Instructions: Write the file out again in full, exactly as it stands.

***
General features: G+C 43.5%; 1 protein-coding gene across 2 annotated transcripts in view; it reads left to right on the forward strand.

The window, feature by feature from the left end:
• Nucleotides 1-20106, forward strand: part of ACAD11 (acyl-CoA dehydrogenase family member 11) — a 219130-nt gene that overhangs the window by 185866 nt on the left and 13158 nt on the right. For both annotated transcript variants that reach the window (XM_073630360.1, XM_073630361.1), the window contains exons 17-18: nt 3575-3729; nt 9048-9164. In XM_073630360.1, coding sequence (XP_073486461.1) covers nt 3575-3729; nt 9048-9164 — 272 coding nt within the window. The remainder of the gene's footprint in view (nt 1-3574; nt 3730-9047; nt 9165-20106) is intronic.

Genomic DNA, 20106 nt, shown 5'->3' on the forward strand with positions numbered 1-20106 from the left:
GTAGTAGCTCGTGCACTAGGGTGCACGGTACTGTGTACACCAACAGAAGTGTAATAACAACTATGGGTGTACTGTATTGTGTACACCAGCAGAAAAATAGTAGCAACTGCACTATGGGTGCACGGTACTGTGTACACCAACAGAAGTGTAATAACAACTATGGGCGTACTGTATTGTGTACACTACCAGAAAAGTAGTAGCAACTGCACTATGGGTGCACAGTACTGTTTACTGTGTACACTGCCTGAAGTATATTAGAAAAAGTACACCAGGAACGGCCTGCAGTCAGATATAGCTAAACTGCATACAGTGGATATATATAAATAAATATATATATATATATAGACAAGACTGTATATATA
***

General features: G+C 43.5%; 1 protein-coding gene across 2 annotated transcripts in view; it reads left to right on the forward strand.

The window, feature by feature from the left end:
• Nucleotides 1-20106, forward strand: part of ACAD11 (acyl-CoA dehydrogenase family member 11) — a 219130-nt gene that overhangs the window by 185866 nt on the left and 13158 nt on the right. For both annotated transcript variants that reach the window (XM_073630360.1, XM_073630361.1), the window contains exons 17-18: nt 3575-3729; nt 9048-9164. In XM_073630360.1, coding sequence (XP_073486461.1) covers nt 3575-3729; nt 9048-9164 — 272 coding nt within the window. The remainder of the gene's footprint in view (nt 1-3574; nt 3730-9047; nt 9165-20106) is intronic.

Genomic DNA, 20106 nt, shown 5'->3' on the forward strand with positions numbered 1-20106 from the left:
GTAGTAGCTCGTGCACTAGGGTGCACGGTACTGTGTACACCAACAGAAGTGTAATAACAACTATGGGTGTACTGTATTGTGTACACCAGCAGAAAAATAGTAGCAACTGCACTATGGGTGCACGGTACTGTGTACACCAACAGAAGTGTAATAACAACTATGGGCGTACTGTATTGTGTACACTACCAGAAAAGTAGTAGCAACTGCACTATGGGTGCACAGTACTGTTTACTGTGTACACTGCCTGAAGTATATTAGAAAAAGTACACCAGGAACGGCCTGCAGTCAGATATAGCTAAACTGCATACAGTGGATATATATAAATAAATATATATATATATATAGACAAGACTGTATATATA